The Consumer Financial Protection Bureau said it plans to assess whether to eliminate the credit card late fee safe harbor under Regulation Z.

What the Bureau Said: As reported by Bank Reg Blog, the CFPB said in the Biden administration's latest agenda of regulatory actions that it “will assess the efficacy of the regulatory landscape and whether the regulatory safe harbor is outdated and should be eliminated.”

CFPB Late Fee Rule: The CFPB in March issued an ICBA-opposed rule that would cut the credit card late fee safe harbor under the CARD Act from the current levels of $30 for the first violation to $8, without inflation adjustments. The rule would apply to issuers with 1 million or more open accounts.

Court Injunction: A federal judge in May issued a temporary injunction of the CFPB rule shortly before it was set to take effect, pending a Supreme Court decision on the constitutionality of the CFPB’s funding structure. As reported by Reuters, the CFPB this week asked the judge to dissolve the injunction following the high court’s ruling in May that the bureau’s funding structure is constitutional.

ICBA View: In a national news release after the CFPB issued the rule earlier this year, ICBA said the rule sends the wrong message that punctual credit card payments are not a significant priority, which will harm consumers by leading to more late payments and additional interest charges.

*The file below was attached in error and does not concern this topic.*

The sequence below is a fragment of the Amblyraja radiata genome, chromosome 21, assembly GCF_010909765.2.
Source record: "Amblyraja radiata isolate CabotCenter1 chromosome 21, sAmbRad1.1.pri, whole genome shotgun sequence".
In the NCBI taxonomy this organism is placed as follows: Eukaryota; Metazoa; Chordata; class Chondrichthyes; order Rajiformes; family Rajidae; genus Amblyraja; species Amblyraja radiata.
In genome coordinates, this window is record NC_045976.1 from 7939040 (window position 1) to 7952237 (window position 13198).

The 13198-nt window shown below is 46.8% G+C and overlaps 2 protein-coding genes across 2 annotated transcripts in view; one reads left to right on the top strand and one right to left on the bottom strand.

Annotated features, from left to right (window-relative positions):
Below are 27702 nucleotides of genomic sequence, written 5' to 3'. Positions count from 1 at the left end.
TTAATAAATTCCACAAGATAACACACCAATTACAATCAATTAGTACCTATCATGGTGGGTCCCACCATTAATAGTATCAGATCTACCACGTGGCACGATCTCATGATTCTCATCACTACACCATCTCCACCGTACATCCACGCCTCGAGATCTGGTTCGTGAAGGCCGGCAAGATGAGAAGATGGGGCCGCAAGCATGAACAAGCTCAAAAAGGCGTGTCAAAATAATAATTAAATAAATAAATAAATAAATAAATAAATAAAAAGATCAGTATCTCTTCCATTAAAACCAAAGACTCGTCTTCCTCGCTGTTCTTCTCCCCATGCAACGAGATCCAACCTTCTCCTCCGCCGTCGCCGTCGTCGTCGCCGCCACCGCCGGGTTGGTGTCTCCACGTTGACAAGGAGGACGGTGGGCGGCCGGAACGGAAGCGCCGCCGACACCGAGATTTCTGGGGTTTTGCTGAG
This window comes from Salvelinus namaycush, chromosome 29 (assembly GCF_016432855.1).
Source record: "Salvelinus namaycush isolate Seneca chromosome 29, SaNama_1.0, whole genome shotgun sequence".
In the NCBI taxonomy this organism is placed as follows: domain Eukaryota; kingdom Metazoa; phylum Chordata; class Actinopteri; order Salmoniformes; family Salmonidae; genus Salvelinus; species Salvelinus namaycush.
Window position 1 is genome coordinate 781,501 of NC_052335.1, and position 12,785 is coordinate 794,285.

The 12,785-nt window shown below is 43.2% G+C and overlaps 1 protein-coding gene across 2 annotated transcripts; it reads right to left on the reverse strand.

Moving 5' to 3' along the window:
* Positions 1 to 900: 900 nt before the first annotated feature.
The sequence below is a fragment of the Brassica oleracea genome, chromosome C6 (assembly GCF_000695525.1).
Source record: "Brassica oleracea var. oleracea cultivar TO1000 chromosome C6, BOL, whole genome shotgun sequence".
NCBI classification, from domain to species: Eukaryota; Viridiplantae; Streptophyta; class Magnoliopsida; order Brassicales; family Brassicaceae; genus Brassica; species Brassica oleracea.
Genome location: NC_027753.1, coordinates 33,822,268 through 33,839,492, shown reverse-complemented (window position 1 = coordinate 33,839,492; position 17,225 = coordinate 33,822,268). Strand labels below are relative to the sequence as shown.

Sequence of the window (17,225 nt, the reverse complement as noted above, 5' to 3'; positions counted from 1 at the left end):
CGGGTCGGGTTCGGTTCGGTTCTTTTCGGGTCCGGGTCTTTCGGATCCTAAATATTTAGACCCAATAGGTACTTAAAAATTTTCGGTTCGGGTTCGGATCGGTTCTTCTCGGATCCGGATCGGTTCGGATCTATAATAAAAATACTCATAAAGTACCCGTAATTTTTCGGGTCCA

More: Also in the Biden administration’s regulatory agenda:

  • The OCC said September is its target date for finalizing its proposed policy statement on bank merger transactions.

  • The FDIC listed December as the target date for finalizing corporate governance rules for banks with $10 billion or more in total assets.

  • The FDIC said it intends to amend the scope of its regulation governing industrial loan company parent companies.

  • The Federal Reserve said it is working to finalize its proposed Regulation II debit card interchange amendments by January.